A FORMER senior Palaszczuk government media adviser who is seeking compensation for his dismissal has revealed allegations of leaks by a minister, in new documents.
In a Queensland Industrial Relations Commission application, Neil Doorley has detailed five media stories that he claims resulted from leaks by then Environment Minister, Dr Steven Miles, while he was his senior media adviser.
Mr Doorley claims he was often blamed for the media leaks by senior staff in the Office of Premier and Cabinet.
Mr Doorley, who spent three years working for four government ministers, is seeking compensation for his November dismissal, in Queensland Industrial Relations Commisssion.
An amended application, filed on Friday, says Mr Doorley would have to “clean up” for the government and Premier’s office after the ministerial leaks, “to contain any fallout”.
He claims Dr Miles leaked stories to media about the former LNP government’s pain ranking policy and the Queensland Government buying a $7 million cattle station.
Another “leaked” story was about secret government modelling revealing a fight to save the Great Barrier Reef would cost millions, it is alleged.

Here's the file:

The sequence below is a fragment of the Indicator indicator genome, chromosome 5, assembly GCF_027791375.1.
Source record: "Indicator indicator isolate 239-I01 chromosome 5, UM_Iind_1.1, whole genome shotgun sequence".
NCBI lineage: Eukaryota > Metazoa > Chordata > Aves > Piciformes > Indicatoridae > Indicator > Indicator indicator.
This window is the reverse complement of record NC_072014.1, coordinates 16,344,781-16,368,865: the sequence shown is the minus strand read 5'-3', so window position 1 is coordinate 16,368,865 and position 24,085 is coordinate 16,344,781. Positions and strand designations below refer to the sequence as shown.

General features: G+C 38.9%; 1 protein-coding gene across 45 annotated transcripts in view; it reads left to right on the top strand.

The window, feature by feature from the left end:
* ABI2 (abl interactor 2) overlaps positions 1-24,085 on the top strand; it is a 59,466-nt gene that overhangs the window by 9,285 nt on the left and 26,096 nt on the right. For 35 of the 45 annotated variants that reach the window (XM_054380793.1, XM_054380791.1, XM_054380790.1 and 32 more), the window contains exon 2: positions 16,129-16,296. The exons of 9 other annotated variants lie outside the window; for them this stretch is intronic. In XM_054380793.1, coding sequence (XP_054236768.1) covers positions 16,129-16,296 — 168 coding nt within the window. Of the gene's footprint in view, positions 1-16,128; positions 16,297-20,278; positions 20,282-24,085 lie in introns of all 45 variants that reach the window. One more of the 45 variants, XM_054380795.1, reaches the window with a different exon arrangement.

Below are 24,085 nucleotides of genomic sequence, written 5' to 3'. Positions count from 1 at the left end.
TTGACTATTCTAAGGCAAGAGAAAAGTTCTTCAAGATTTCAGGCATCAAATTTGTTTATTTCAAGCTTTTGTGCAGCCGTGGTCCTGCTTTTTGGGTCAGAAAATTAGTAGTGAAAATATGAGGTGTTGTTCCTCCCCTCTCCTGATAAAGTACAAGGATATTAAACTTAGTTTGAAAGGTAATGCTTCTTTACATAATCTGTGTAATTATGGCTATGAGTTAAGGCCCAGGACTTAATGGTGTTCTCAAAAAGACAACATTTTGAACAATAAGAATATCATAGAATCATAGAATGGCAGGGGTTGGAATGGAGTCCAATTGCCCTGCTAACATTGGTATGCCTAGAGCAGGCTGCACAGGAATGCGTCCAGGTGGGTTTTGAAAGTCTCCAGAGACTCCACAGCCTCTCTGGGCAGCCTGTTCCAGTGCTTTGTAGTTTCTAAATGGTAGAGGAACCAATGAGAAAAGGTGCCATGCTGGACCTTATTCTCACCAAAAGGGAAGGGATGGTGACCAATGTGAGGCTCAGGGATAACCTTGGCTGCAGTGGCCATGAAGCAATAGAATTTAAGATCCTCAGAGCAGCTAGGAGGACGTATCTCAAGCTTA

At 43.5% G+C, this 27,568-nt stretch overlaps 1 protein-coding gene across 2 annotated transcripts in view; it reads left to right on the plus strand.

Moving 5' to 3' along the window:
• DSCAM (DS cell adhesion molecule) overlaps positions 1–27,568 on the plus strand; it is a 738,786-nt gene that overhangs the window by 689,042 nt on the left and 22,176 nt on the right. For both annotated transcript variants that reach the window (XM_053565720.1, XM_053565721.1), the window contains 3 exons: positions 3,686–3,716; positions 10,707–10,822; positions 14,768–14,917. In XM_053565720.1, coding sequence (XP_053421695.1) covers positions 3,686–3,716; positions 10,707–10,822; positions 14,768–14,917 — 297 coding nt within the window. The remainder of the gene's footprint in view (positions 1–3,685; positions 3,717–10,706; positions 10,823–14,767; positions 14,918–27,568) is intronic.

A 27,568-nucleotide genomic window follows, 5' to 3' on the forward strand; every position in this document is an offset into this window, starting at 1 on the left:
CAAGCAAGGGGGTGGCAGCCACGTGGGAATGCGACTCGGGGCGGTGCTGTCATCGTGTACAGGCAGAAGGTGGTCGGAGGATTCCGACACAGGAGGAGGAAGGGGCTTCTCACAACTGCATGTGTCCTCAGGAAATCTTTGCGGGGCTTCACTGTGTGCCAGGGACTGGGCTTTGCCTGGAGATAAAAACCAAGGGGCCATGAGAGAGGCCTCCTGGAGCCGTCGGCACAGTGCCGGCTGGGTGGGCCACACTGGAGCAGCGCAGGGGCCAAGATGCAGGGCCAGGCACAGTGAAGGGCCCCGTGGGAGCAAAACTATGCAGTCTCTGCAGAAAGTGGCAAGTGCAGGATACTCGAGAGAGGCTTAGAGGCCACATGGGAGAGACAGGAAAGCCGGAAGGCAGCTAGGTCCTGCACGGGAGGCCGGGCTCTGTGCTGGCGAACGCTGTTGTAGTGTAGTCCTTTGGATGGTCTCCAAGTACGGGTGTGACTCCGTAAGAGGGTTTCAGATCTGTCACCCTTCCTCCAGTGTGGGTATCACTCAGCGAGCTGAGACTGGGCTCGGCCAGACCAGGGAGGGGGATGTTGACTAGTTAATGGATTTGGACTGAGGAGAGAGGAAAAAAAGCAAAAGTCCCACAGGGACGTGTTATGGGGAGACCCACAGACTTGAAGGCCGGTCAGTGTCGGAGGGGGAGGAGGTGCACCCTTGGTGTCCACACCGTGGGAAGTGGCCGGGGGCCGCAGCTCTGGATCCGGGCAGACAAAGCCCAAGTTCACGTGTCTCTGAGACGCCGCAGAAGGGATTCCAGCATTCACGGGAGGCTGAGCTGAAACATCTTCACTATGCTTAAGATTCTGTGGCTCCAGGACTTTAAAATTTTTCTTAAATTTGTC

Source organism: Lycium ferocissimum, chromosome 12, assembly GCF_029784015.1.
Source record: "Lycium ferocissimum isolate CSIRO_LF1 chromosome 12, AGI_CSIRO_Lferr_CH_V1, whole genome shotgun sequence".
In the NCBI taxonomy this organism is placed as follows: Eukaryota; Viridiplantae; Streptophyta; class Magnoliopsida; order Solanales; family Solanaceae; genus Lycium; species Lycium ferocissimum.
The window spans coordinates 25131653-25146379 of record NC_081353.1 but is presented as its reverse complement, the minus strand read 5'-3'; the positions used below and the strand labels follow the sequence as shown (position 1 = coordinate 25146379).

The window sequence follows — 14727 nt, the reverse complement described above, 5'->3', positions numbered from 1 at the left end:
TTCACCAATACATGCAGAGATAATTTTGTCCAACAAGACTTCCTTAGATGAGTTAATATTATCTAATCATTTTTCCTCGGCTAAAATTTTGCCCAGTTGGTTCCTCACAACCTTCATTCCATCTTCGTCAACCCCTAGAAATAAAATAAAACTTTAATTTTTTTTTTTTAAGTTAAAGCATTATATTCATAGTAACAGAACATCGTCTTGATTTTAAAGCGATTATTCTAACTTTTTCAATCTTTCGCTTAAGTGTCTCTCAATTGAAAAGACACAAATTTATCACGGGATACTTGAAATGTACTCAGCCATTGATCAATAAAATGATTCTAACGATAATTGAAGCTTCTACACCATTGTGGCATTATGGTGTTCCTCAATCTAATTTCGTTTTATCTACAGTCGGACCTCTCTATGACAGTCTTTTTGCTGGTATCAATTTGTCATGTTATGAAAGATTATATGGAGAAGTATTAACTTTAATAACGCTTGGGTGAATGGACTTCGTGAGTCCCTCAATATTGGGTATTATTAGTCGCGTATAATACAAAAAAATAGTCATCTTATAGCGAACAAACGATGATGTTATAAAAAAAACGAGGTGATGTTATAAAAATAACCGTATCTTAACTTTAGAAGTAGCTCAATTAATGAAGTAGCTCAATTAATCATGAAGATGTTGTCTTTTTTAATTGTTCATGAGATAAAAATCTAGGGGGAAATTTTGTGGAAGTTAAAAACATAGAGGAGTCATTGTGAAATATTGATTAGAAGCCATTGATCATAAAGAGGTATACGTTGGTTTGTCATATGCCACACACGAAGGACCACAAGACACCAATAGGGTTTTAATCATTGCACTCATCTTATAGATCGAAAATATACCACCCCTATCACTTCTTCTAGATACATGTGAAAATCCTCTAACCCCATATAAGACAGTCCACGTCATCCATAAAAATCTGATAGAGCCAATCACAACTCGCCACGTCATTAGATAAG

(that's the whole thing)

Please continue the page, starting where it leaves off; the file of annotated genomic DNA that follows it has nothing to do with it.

Stories about an LNP commitment to phasing out plastic bags and another about contamination near Linc Energy’s plant at Hopeland also came from the Minister’s leaks, he claims.
Mr Doorley claims he complained to Minister Miles about him leaking information and the work and grief this caused him, before asking to be transferred.
He claims another media adviser told him in 2016 that all staff would be expected to help with the Minister’s election campaign because “if he lost his job, then we’d lose ours”.
Mr Doorley claims he told the Minister’s chief-of-staff he would not campaign for the Minister or the ALP if an election was called, as it was not his job.
He claims in 2017, before he went to work for Minister Leeanne Enoch, the Premier’s then deputy chief-of-staff, Kirby Anderson, told him she was lazy and her office was a “basket case”.
He claims while working for Minister Enoch her then policy Adviser told him to “f … off” when he asked for sensitive material before the Minister appeared at a Parliamentary Estimates hearing.
Mr Doorley claims while working for Housing Minister Mick de Brenni he saw junior staff being humiliated and reduced to tears.
His application claims Premier’s took adverse action by sacking him after failing to provide him with details of complaints allegedly made about him, despite his repeated requests.
Mr Doorley claims he was sacked a day after returning from two weeks’ stress leave, without being given a reason.
The State Government denies it dismissed Mr Doorley, with a payout, because he made six complaints while working as a media Adviser and took stress leave.
The government claims his application is without merit.
Mr Doorley is seeking compensation for lost employment and income, damage to his career prospects and his professional and personal reputation and for pain, stress, anxiety and humiliation.